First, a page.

Friday 23 October 2009, 11:12pm Philippine time, 2:12pm GMT
Fr Patrick O’Donoghue
Regional Director of the Columbans in the Philippines
Today is the death anniversary of Bishop Patrick Cleary, (one of the very first Columbans and the bishop who ordained your editor) who was bishop of Nancheng, China, until his expulsion in 1952. Another Columban who knew the pain of being ‘taken’ from those he loved and served for 21 years. He died in Dalgan Park (St Columban’s seminary in Ireland) on this day 1970. I remember the announcement of his death just at the end of our morning Mass.
What caught my interest was that he was sent to Nancheng in 1931 to replace Fr Cornelius Tierney, the first Columban superior in Nancheng, who died on February 28, in that year. His obituary states: ‘He died from the hardship of captivity while a prisoner of Communist bandits’. Our history continues to walk with us in the present moment; the vulnerability of mission unchanged. Given the rumors yesterday of Father Mick’s death I spent time pondering and praying to Bishop Cleary and Fr Corny Tierney for his safety and freedom. The concluding prayer at Morning Prayer was my prayer throughout the day: ‘Strengthen in our hearts the faith that you have given us, so that no trials may quench the fire your Spirit has kindled within us’. We can be grateful for so many Columbans, many of whom now dead, who have shown us the fulfillment of that prayer. I prayed that that same resilient faith be mine.
There is little change in the news. We continue to wait and to hope. The word that I did get was that there was every reason to believe that Father Mick was alive, though how well he is I have not been able to ascertain. If he is where many people surmise he most likely is, then the conditions can’t be good. But what has encouraged me from early last week is what I have heard from those connected with two previous abductions and what another kidnap victim told me: that those who hold them do try to care for those they are holding. It is somewhat gratifying to know that – that they will try to do what they can to make him as comfortable as possible. Of course, the obvious question arises. If they do care why would they not release him immediately? Logic does not easily fit on this one. I concentrate on the positive – may they take care of him while they hold him and may they care enough to free him soon.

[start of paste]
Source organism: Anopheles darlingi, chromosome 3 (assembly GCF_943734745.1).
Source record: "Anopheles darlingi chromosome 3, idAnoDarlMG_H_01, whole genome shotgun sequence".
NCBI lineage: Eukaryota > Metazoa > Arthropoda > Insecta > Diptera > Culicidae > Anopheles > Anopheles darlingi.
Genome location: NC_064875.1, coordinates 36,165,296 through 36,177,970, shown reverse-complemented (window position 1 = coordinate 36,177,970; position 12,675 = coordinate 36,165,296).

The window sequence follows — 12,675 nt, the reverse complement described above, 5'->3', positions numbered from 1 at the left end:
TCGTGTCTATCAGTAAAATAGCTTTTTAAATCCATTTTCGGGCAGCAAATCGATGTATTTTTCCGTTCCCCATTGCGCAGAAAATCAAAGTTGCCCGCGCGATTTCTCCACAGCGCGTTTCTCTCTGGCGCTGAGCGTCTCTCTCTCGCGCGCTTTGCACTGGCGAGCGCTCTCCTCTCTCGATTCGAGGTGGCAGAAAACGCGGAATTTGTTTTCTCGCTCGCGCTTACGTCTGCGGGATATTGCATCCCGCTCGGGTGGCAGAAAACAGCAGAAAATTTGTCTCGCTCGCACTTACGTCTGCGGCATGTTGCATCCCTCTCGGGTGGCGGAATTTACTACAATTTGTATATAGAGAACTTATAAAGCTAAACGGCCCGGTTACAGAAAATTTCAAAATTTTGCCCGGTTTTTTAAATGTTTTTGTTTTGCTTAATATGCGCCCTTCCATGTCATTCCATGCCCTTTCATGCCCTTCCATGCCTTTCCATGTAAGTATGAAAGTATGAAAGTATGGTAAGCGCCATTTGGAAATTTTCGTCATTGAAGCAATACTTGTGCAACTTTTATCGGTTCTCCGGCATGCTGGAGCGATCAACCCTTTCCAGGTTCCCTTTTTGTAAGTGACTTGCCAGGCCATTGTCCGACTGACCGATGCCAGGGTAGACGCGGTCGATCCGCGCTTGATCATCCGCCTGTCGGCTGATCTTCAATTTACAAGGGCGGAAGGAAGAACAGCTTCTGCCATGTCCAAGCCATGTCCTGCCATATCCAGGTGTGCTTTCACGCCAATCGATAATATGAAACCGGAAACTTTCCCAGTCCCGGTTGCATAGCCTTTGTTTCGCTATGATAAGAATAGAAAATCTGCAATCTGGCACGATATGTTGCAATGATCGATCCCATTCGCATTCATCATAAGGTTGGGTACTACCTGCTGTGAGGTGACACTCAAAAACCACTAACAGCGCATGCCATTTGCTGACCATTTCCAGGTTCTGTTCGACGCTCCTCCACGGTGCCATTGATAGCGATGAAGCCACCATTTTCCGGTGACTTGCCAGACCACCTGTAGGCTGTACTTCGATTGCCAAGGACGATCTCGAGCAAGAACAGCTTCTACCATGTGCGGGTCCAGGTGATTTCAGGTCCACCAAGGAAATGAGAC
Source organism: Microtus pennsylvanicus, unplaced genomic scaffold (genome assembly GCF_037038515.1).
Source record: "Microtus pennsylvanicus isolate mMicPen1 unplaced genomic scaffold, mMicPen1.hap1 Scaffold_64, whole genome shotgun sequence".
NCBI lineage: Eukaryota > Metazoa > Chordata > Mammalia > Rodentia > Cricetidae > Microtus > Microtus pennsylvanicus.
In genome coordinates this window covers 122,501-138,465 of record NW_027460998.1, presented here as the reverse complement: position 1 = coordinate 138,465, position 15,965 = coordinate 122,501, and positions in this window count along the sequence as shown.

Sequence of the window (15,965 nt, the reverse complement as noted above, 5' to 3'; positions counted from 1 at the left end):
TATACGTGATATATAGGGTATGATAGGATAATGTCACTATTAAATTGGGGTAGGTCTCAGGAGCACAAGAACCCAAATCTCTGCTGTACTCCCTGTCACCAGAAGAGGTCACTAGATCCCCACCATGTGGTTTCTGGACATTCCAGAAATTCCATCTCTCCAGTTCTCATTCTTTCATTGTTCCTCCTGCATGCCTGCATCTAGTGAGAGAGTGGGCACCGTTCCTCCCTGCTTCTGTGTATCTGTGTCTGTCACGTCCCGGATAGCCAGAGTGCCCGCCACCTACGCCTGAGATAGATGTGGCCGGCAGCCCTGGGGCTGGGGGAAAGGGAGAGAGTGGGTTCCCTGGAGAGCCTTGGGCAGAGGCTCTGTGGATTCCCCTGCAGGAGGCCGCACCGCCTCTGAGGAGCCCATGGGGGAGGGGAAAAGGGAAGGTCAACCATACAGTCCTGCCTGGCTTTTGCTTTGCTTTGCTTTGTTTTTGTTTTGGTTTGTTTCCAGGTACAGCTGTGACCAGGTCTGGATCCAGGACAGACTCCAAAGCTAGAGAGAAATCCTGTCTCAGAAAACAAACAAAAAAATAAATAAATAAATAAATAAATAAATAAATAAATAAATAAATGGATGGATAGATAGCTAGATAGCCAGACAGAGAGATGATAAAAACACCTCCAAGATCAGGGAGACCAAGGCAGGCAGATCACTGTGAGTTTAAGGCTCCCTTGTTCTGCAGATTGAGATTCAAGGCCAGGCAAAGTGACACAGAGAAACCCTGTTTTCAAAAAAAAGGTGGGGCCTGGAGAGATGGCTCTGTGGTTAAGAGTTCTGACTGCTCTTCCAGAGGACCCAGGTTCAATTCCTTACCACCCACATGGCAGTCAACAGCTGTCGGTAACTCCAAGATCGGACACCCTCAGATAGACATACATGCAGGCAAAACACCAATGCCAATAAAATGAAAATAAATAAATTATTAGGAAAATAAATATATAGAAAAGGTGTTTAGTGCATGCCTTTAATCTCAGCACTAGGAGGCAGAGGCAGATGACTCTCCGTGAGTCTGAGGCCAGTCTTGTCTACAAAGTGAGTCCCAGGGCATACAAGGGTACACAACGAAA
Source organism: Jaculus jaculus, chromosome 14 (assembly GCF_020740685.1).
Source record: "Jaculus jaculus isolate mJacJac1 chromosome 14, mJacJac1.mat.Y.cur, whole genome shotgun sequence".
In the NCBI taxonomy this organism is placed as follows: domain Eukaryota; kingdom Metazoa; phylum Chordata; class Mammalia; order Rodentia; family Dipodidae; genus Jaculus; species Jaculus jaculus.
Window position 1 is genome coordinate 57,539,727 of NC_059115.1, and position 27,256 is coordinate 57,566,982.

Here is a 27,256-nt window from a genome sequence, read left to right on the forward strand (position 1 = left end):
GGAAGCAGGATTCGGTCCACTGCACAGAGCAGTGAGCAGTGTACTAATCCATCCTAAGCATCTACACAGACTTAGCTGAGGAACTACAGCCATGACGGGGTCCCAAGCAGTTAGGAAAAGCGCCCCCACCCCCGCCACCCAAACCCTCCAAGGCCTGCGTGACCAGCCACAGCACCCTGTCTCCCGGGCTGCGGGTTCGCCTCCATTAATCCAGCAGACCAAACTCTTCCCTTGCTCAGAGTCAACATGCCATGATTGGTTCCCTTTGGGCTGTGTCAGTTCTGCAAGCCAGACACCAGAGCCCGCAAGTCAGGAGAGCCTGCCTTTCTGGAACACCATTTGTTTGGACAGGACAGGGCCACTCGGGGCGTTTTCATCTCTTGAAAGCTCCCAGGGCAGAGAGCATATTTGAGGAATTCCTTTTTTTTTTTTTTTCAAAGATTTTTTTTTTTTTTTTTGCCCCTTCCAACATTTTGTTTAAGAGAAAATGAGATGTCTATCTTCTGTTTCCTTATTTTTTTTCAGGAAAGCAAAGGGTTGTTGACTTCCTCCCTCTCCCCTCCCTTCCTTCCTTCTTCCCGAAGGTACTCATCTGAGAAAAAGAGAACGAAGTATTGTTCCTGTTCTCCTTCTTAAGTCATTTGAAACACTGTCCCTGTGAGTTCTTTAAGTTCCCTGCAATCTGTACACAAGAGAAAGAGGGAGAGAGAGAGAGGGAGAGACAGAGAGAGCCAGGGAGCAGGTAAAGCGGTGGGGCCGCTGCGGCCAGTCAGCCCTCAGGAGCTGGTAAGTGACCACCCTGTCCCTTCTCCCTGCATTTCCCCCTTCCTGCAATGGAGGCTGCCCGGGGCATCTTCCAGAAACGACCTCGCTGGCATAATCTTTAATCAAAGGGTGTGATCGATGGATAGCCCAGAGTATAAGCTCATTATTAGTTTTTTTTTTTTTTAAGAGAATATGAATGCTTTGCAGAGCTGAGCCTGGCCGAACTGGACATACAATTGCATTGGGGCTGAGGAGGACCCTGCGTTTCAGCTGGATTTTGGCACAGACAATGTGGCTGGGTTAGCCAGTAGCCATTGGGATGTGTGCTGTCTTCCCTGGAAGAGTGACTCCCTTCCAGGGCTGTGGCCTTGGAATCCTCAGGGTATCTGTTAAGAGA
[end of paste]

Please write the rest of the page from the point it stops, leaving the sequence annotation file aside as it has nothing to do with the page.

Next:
I needed to attend to some Regional business and that helped fill the ‘waiting’. In fact there were many things that needed some attention and, thank God, I got much of it done. Thanks to all those in Manila who help to keep ‘daily regional business’ in order.
Messages continue to pour in from all kinds of places. Fr Jim Sheehy told me about the chain rosary in the school in Labrador, despite much of Pangasinan still trying to recover from the floods and mudslides. There were a number of messages from Columbans in Myanmar. Father Neil Magill emailed to say that the students in Mandalay were praying each day. Kevin O’Neill told me about prayers in Wuhan and Fr Eamonn O’Brien emailed to say that Columbans in Solihull, England, were praying daily for Mick. Serafina Ranadi (from Fiji, the international coordinator of the Columban Lay Missionaries) emailed to say that there is a candle lighting in Donaghmede (Dublin). What I realize is that far from ‘wearying’ as the time drags on, people are intensifying their prayers and their desire to express solidarity with Father Mick and with the people of Pagadian as much as with the Columbans.
There were letters today from the Catholic Bishops Conference in the Philippines signed by its president Archbishop Lagdameo of Jaro. It is a very lovely letter and I have attached a copy. (Editor: I am posting it separately). There was also a very nice letter from the Jesus Caritas Fraternity who were meeting this week and signed by all participants, including Cardinal Rosales, Archbishop Lagdameo and Archbishop Jose Palma. I have also attached a copy of this but not the list of names. (Will post separately)
Fr Eamon Sheridan (Columban HQ in Hong Kong) emailed me a piece from The Irish Times in which President Mary McAleese spoke of her prayers for Father Mick. But what also caught my attention was the report in the Philippine Daily Inquirer that the Secretary of the Dept. of Labor here in the Philippines (DOLE), Marianito Roque, joined his voice to those asking for Father Mick’s release. He said that his abduction set back programs for disabled people and that DOLE agencies and personnel, particularly those in Pagadian City, were extremely disheartened by his abduction. ‘In behalf of the PWDs (persons with disabilities), especially the wards of Hangop Kabataan, we in the DOLE appeal to the abductors of Father Sinnott to free and spare him from further inconveniences of captivity that can lead to a deterioration of his health, putting his life at great risk’. All I can say is ‘Amen to that’.
Tomorrow (ie today, Saturday) we will have a Prayer Rally for ‘Solidarity for Peace and Fr Mick Sinnott’. I am hoping to attend it and to use the occasion to thank the people of Pagadian and all the groups who have been working so hard for Father Mick’s welfare.
The days mount up but so do the pleas to God and to his captors. May our prayers continue to water the ‘seed of Divine Goodness’ in the hearts of his captors and may those seeds blossom into compassion and Father Mick’s speedy release.